Dan Li - One of the best experts on this subject based on the ideXlab platform.

  • abstract a17 glutamate dehydrogenase 1 signals through antioxidant glutathione peroxidase 1 to regulate redox Homeostasis and tumor growth
    Molecular Cancer Research, 2016
    Co-Authors: Dan Li, Gina N Alesi, Kelly R Magliocca, Hee-bum Kang, Robert A Egnatchik, Titus J Boggon, Ralph J Deberardinis, Chuan He, Lu Zhou, Martha Arellano
    Abstract:

    How mitochondrial glutaminolysis contributes to redox Homeostasis in cancer cells remains unclear. Here we report that the mitochondrial enzyme glutamate dehydrogenase 1 (GDH1), commonly upregulated in human cancers, is predominantly important for redox Homeostasis in cancer cells by controlling the intracellular levels of its product alpha-ketoglutarate (a-KG) and subsequent metabolite fumarate. Mechanistically, fumarate binds to and activates a ROS scavenging enzyme glutathione peroxidase 1 (GPx1) to regulate redox Homeostasis, which provides a proliferative advantage to cancer cells and tumor growth. Our findings not only provide novel insights into understanding of the role of glutaminolysis in redox Homeostasis but also suggest a novel signaling function of fumarate that regulates GPx1, allowing additional crosstalk between glutaminolysis, TCA cycle and redox status. Targeting GDH1 by shRNA or a newly identified small molecule inhibitor R162 resulted in imbalanced redox Homeostasis, leading to attenuated cancer cell proliferation and tumor growth. Thus, our findings provide proof-of-principle suggesting GDH1 as a promising therapeutic target in the treatment of human cancers associated with elevated glutamine metabolism. Citation Format: Lingtao Jin, Dan Li, Gina Alesi, Jun Fan, Hee-Bum Kang, Lu Zhou, Titus Boggon, Peng Jin, Robert Egnatchik, Ralph DeBerardinis, Kelly Magliocca, Chuan He, Martha Arellano, Hanna Khoury, Dong Shin, Fadlo Khuri, Sumin Kang. Glutamate dehydrogenase 1 signals through antioxidant glutathione peroxidase 1 to regulate redox Homeostasis and tumor growth. [abstract]. In: Proceedings of the AACR Special Conference: Metabolism and Cancer; Jun 7-10, 2015; Bellevue, WA. Philadelphia (PA): AACR; Mol Cancer Res 2016;14(1_Suppl):Abstract nr A17.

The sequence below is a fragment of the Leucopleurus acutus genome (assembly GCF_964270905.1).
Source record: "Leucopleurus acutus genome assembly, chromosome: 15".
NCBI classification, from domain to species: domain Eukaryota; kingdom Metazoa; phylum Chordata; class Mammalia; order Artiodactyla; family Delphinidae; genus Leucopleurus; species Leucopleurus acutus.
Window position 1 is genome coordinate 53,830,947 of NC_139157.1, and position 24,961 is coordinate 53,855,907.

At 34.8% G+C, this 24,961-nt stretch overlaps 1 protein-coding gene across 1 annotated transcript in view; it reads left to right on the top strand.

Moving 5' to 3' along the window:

• glutamate dehydrogenase 1 signals through antioxidant glutathione peroxidase 1 to regulate redox Homeostasis and tumor growth
    Cancer Cell, 2015
    Co-Authors: Dan Li, Gina N Alesi, Elizabeth R. Wright, Duc M Duong, Hee-bum Kang, Nicholas T. Seyfried, Titus J Boggon, Zhou Lu, Hong Yi, Robert A Egnatchik
    Abstract:

    Summary How mitochondrial glutaminolysis contributes to redox Homeostasis in cancer cells remains unclear. Here we report that the mitochondrial enzyme glutamate dehydrogenase 1 (GDH1) is commonly upregulated in human cancers. GDH1 is important for redox Homeostasis in cancer cells by controlling the intracellular levels of its product alpha-ketoglutarate and subsequent metabolite fumarate. Mechanistically, fumarate binds to and activates a reactive oxygen species scavenging enzyme glutathione peroxidase 1. Targeting GDH1 by shRNA or a small molecule inhibitor R162 resulted in imbalanced redox Homeostasis, leading to attenuated cancer cell proliferation and tumor growth.